There are a wide range of expectations when it comes to moving in and out of a rental. From the tenant to the owner to the property manager, there are a lot of people to make happy. So what should these walkthroughs cover and how can you manage the expectations?
Here are 3 common misunderstandings for move-in and move-out walkthroughs:
Wear and Tear Definition
The official definition of wear and tear is “damage that naturally and inevitably occurs as a result of normal wear or aging. (Wikipedia) .” Unfortunately, this is incredibly vague and tenants are likely to misunderstand. For instance, minor carpet stains could classify as wear and tear, but a large pasta sauce stain in the dining room does not. Slightly discolored walls due to sun damage would fall into the wear and tear category, however large scratches and other damage do not.
Clearly up these misunderstandings all comes down the to the lease. Providing a simple definition of damage that tenants are responsible for is a great place to start. For instance: “damage is harm done that affects the value, usefulness or normal function of property. This damage can be committed on purpose, or through neglect. (The Balance).” Setting the boundaries in this way is much clearer than attempting to define wear and tear.
Many tenants are likely to believe that the benefit of a walkthrough is for the landlord, when in reality it is mutually beneficial, especially a move-in walkthrough. A walkthrough will always be beneficial for a landlord or property manager. It gives an opportunity to assess the state of the unit before or after a tenant has occupied it. However, it is beneficial for a tenant when it comes to any potential dispute.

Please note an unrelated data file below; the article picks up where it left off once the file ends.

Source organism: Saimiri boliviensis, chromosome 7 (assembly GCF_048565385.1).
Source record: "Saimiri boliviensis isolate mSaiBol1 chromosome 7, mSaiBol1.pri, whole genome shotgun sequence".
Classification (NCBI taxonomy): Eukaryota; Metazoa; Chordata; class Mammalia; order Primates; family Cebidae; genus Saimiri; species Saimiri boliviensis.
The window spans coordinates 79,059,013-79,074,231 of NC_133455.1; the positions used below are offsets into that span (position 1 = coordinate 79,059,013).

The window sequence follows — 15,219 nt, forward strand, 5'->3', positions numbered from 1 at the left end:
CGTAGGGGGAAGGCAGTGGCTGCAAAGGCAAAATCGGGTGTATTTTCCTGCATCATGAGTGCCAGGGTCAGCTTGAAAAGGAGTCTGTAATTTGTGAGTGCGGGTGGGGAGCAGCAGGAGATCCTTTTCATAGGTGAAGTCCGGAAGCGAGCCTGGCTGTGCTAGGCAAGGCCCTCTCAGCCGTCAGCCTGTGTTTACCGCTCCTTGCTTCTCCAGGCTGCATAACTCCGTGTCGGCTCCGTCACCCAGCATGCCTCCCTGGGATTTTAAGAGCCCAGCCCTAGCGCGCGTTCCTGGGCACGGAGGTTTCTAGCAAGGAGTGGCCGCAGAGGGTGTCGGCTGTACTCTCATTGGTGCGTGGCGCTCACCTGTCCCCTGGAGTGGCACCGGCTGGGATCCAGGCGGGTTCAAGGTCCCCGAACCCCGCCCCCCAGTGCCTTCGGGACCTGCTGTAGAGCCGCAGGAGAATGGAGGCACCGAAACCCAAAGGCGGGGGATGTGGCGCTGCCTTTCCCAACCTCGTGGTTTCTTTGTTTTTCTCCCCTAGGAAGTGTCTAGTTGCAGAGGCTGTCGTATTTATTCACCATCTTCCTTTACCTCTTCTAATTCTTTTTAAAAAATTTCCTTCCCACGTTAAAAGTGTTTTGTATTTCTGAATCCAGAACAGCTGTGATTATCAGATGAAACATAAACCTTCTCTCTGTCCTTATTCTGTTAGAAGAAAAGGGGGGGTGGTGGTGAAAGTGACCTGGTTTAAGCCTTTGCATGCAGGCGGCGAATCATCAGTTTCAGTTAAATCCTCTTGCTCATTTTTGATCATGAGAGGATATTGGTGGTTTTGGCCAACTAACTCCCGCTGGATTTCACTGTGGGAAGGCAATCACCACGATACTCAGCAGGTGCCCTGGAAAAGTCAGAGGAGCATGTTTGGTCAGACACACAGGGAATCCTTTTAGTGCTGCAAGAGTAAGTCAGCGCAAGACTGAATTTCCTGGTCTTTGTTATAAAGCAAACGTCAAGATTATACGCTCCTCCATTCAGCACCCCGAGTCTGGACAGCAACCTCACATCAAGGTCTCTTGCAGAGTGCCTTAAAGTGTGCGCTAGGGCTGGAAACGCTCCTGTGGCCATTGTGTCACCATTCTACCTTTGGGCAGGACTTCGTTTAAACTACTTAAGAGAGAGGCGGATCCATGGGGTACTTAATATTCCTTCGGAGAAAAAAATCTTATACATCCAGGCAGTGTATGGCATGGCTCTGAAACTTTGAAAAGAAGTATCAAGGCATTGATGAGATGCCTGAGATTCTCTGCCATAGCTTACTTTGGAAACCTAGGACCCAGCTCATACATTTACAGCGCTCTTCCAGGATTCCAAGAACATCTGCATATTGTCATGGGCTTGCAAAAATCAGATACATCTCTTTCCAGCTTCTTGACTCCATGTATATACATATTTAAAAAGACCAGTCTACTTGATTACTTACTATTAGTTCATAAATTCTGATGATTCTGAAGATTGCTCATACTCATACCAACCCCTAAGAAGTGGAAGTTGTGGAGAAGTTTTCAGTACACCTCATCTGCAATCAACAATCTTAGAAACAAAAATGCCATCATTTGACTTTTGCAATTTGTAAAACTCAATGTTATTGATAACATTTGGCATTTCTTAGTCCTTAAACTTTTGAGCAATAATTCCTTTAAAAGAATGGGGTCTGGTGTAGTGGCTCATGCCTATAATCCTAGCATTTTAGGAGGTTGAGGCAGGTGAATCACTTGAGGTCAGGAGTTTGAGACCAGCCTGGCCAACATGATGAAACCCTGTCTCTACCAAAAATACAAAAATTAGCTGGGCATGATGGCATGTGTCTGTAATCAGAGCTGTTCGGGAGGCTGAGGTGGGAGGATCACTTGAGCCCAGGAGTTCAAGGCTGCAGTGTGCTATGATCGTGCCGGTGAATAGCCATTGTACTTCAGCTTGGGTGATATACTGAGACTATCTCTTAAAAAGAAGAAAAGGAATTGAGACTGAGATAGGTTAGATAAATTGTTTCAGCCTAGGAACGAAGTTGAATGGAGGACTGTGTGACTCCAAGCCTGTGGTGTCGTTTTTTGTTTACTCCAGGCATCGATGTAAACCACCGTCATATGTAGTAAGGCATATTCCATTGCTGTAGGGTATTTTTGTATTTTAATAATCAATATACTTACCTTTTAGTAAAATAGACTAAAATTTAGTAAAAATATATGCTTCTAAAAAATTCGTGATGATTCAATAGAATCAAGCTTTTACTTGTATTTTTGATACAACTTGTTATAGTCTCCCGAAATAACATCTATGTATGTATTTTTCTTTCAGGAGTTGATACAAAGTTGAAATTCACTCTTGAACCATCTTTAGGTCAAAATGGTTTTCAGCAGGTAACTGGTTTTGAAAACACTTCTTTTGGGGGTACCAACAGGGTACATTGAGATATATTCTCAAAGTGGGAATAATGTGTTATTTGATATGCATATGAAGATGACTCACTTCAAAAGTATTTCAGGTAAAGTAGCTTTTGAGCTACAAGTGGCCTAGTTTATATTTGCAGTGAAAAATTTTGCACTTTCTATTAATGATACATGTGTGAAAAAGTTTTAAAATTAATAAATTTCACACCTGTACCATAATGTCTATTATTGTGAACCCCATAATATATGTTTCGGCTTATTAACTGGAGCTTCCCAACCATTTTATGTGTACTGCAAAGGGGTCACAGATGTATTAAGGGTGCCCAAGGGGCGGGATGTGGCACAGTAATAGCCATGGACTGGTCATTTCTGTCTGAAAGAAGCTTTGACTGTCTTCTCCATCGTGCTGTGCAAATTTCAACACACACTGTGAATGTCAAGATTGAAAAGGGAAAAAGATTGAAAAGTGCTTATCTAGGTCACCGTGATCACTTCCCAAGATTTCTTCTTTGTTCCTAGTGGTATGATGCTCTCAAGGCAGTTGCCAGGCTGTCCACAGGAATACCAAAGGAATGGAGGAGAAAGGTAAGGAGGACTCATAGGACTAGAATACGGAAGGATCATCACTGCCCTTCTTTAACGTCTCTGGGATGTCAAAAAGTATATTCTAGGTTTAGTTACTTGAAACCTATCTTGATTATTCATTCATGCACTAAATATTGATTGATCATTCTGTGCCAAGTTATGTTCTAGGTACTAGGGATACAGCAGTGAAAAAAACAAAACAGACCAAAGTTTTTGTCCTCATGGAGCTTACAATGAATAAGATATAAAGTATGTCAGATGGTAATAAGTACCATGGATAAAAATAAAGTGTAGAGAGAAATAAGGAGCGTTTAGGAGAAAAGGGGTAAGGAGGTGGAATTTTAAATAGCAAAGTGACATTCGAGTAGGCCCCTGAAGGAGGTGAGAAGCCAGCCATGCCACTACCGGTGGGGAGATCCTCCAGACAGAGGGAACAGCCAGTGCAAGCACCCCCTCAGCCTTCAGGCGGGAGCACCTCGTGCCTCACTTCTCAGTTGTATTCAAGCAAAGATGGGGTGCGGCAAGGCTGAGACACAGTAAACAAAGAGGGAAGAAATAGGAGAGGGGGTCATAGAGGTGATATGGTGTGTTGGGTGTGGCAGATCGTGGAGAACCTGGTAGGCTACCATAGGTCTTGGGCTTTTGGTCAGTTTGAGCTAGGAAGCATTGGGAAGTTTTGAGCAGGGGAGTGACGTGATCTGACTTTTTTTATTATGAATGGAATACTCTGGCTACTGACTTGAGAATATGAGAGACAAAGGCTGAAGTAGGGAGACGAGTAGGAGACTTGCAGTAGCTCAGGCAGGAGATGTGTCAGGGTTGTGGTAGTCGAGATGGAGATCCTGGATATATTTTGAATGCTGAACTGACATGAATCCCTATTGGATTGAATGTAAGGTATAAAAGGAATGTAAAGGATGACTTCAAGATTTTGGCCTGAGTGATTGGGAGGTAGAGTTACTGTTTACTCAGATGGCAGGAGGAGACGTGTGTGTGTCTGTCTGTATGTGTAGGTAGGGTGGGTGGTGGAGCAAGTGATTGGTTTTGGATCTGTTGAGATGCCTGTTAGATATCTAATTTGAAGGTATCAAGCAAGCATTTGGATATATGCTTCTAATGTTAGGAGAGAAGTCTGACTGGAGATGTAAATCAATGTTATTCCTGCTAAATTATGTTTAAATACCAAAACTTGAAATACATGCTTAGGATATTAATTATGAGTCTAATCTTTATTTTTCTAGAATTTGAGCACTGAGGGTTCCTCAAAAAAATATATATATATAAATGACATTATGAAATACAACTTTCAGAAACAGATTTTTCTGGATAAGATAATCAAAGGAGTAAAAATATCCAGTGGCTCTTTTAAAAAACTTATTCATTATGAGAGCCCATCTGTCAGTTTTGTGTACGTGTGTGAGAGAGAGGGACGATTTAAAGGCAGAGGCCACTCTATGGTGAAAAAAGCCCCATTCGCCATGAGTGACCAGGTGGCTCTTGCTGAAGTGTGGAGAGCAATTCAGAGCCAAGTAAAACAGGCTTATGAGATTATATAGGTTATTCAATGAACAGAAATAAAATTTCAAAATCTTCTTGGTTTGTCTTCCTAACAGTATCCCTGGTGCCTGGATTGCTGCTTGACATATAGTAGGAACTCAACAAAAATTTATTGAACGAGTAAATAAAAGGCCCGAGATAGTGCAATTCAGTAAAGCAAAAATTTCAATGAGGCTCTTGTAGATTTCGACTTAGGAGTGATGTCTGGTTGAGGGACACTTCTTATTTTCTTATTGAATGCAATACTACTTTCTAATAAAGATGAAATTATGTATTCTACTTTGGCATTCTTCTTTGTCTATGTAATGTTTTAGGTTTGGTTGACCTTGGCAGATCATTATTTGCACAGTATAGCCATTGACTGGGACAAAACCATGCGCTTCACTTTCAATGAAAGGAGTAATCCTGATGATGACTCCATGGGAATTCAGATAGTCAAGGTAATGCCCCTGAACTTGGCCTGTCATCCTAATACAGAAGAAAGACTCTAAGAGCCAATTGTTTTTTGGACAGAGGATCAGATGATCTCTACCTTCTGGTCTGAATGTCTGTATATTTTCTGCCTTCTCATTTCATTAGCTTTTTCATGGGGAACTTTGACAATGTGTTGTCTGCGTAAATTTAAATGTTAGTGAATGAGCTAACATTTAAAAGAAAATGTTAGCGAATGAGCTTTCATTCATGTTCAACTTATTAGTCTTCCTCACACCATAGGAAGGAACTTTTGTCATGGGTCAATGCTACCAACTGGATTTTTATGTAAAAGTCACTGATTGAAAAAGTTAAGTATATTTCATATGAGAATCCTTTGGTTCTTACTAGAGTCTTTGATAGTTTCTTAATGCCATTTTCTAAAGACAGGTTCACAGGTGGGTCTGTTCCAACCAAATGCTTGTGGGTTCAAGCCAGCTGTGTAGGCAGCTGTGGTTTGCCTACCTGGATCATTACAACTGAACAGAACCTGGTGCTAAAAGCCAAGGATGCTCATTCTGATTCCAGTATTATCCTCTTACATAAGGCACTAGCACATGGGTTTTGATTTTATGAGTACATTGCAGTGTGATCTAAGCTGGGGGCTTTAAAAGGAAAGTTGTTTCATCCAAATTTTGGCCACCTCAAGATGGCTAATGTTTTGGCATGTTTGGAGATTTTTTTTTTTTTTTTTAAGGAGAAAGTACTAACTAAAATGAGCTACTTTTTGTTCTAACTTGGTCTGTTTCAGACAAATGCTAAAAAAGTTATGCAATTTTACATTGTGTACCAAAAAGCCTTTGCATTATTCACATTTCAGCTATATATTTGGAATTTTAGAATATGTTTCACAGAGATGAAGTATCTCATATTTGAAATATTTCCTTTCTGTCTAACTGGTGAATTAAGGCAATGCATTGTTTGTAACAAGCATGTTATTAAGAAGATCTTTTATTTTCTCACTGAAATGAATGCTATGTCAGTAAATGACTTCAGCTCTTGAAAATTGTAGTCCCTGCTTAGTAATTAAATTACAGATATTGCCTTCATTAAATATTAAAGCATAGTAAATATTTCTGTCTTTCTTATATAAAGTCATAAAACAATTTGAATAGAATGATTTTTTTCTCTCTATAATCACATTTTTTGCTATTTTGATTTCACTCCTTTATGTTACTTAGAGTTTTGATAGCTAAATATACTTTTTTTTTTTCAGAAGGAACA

If a tenant does a poor job with a move-in inspection form, then a landlord won’t be able to property identify damage. The damage may have existed since before this tenant moved in, but without proper move-in documentation, there will be no way for them to argue against it. All in all, inspections offer a mutual benefit which should be explained to the tenant upon move-in.
When to do a Walkthrough
This is usually a question that tenants have since they don’t spend time understanding local and state laws. As the professional in the situation, it is your responsibility to outline and schedule walkthroughs for the appropriate times. Generally, a move-in inspection needs to be done before furniture has been moved in so the entire unit can be inspected. It’s best practice to do a move-out walkthrough on the last day of the lease after all the tenant’s possessions have been removed. You do not need to do this with the tenant present.
The best way to clear this up is to put these details in the lease. Tenants are not experts and providing information such as this in the lease helps keep them responsible for submitting their paperwork and attending any scheduled walkthroughs.
Walkthroughs are a vital part of the rental world and need to be handled properly. If you feel out of your depth performing these tasks as an owner, it’s time for you to bring in a professional property manager. Contact us today to learn how we can make your renting experience run smoother.